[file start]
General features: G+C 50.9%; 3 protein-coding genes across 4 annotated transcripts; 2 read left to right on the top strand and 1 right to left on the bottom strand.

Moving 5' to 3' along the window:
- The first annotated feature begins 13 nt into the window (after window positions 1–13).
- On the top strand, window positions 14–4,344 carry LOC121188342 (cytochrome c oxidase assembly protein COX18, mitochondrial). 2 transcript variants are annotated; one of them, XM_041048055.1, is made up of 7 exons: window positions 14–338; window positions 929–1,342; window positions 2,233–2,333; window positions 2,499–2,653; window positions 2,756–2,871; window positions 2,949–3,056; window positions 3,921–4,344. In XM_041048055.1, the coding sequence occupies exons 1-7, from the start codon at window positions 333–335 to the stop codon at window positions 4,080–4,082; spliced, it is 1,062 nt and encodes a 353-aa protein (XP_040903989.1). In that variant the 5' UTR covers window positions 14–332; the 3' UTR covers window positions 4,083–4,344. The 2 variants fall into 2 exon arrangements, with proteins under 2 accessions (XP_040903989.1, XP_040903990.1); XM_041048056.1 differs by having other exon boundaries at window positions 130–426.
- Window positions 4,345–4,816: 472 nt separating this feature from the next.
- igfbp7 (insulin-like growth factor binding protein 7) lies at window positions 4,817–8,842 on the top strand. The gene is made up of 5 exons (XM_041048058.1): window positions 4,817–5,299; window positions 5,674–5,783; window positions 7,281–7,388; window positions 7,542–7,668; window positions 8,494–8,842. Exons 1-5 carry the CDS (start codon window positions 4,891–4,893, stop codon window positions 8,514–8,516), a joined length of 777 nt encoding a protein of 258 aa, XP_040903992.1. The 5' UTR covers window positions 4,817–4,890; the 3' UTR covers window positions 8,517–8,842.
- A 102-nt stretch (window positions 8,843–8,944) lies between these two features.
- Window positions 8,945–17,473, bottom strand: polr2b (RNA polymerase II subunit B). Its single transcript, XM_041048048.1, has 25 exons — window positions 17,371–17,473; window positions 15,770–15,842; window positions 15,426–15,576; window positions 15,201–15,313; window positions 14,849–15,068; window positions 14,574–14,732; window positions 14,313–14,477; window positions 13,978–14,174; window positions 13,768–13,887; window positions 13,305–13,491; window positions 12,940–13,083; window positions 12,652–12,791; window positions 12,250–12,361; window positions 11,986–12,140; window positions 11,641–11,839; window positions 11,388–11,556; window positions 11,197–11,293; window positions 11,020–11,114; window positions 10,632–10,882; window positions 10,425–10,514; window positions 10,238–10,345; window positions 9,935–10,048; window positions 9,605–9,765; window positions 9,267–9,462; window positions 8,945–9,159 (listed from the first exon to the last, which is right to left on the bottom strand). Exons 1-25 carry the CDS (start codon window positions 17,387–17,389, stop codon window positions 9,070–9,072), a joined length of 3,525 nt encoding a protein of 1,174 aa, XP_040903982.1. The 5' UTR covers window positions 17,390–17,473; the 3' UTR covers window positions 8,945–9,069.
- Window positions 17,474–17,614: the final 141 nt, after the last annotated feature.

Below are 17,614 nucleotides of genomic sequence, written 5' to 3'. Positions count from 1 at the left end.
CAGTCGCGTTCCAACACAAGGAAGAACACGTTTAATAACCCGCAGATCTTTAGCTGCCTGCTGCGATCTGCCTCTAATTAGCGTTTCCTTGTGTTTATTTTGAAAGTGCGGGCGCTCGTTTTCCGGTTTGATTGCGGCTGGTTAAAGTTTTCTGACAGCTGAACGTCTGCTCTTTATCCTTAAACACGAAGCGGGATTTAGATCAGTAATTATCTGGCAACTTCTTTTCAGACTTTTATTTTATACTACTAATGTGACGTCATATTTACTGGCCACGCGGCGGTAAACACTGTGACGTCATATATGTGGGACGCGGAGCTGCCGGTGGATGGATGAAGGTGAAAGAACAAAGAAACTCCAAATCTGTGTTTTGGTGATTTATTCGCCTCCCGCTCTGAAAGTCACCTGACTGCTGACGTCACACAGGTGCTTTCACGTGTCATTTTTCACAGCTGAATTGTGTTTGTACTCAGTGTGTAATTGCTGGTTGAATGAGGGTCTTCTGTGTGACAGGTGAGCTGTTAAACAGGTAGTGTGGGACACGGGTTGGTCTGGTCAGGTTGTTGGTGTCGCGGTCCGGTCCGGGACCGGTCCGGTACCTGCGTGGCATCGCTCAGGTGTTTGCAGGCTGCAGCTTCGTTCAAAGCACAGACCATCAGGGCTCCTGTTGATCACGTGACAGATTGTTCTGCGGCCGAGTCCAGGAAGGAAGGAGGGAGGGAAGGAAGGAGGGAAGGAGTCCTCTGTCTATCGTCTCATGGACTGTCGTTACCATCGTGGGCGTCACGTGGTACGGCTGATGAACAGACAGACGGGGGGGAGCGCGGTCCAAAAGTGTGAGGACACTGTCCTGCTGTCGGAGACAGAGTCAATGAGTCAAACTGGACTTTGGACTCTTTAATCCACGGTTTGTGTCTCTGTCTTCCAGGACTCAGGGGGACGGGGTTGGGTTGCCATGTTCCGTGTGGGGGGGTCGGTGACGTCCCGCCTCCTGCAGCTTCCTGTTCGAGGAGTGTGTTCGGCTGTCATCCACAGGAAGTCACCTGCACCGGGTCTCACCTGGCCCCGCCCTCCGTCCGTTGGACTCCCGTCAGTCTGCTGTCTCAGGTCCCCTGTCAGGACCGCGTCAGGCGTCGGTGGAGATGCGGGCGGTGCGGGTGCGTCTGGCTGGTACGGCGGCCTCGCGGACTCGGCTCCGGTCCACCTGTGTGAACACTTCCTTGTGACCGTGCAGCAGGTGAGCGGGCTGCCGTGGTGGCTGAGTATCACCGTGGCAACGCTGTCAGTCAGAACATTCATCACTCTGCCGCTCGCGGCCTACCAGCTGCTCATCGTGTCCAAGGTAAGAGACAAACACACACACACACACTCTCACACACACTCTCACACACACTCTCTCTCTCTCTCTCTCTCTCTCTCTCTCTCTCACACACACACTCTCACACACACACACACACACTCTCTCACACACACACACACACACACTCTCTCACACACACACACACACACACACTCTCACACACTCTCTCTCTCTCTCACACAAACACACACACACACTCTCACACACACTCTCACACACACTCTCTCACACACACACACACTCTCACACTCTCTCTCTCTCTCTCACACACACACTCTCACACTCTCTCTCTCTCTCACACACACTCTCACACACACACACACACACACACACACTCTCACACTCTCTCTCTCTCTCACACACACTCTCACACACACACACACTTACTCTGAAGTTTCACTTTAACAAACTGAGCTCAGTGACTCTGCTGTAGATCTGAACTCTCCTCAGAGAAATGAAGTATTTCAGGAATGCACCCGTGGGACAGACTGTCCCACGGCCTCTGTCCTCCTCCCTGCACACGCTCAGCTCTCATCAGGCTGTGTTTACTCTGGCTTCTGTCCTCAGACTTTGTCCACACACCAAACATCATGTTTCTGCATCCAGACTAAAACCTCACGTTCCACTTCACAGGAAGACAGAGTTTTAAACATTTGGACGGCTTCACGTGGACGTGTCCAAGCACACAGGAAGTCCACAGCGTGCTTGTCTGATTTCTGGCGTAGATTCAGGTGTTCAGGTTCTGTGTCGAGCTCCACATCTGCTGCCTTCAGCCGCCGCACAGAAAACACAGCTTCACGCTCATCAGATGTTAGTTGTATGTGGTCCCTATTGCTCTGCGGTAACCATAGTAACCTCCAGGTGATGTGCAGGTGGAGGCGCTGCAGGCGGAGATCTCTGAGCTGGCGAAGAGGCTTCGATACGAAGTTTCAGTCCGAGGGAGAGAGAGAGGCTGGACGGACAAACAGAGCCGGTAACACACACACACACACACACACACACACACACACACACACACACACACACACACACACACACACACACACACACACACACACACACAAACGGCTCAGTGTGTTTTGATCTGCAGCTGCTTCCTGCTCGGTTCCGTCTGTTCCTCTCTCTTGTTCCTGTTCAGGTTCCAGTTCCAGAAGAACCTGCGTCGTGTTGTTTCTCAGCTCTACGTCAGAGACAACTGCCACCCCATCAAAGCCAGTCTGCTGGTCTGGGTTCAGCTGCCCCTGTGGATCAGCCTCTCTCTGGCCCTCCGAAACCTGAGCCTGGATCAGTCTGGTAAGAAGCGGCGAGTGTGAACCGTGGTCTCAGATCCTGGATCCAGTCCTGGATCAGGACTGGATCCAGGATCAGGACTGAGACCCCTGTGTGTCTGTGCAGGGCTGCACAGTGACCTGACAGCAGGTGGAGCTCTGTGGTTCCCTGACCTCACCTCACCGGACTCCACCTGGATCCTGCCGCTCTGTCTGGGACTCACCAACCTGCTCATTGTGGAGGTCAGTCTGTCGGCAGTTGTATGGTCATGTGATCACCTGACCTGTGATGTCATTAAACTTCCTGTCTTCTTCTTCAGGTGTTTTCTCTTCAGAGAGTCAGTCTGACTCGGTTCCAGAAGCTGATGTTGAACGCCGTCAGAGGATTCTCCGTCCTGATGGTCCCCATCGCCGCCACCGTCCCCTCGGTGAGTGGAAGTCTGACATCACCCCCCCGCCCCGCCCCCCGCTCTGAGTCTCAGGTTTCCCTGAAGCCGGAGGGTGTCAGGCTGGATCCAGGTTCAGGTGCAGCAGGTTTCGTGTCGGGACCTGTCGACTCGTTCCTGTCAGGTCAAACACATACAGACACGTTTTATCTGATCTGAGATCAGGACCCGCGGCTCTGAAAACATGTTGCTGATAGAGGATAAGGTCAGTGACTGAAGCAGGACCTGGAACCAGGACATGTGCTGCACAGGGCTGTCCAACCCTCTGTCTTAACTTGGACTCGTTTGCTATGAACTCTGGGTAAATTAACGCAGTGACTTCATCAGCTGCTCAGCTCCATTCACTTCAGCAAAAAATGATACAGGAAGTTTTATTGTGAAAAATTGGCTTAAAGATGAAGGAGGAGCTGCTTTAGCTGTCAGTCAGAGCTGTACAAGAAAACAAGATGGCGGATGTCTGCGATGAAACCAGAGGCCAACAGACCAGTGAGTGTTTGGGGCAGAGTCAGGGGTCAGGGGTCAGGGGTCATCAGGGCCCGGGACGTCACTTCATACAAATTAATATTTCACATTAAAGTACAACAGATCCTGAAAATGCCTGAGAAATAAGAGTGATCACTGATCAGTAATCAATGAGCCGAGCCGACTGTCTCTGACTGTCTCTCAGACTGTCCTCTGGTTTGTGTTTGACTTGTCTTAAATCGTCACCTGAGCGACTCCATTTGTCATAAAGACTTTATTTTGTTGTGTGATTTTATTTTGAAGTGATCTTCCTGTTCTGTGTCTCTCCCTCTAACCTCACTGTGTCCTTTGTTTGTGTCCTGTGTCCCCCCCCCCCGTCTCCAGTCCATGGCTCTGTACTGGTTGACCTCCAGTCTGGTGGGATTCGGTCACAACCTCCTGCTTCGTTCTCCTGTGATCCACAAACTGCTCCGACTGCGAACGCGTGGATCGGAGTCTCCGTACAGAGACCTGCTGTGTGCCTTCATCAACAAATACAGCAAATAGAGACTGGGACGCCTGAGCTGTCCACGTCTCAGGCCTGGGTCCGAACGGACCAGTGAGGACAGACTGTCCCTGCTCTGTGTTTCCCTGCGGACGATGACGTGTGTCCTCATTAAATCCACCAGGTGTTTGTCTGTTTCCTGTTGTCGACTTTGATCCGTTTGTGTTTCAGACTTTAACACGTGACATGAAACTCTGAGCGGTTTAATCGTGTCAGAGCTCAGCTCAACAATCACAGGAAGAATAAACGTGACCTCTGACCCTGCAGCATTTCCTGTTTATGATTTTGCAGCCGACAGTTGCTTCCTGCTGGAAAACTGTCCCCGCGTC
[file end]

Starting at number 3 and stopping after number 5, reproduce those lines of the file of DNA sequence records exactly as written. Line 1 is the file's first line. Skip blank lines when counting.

- The first annotated feature begins 13 nt into the window (after window positions 1–13).
- On the top strand, window positions 14–4,344 carry LOC121188342 (cytochrome c oxidase assembly protein COX18, mitochondrial). 2 transcript variants are annotated; one of them, XM_041048055.1, is made up of 7 exons: window positions 14–338; window positions 929–1,342; window positions 2,233–2,333; window positions 2,499–2,653; window positions 2,756–2,871; window positions 2,949–3,056; window positions 3,921–4,344. In XM_041048055.1, the coding sequence occupies exons 1-7, from the start codon at window positions 333–335 to the stop codon at window positions 4,080–4,082; spliced, it is 1,062 nt and encodes a 353-aa protein (XP_040903989.1). In that variant the 5' UTR covers window positions 14–332; the 3' UTR covers window positions 4,083–4,344. The 2 variants fall into 2 exon arrangements, with proteins under 2 accessions (XP_040903989.1, XP_040903990.1); XM_041048056.1 differs by having other exon boundaries at window positions 130–426.
- Window positions 4,345–4,816: 472 nt separating this feature from the next.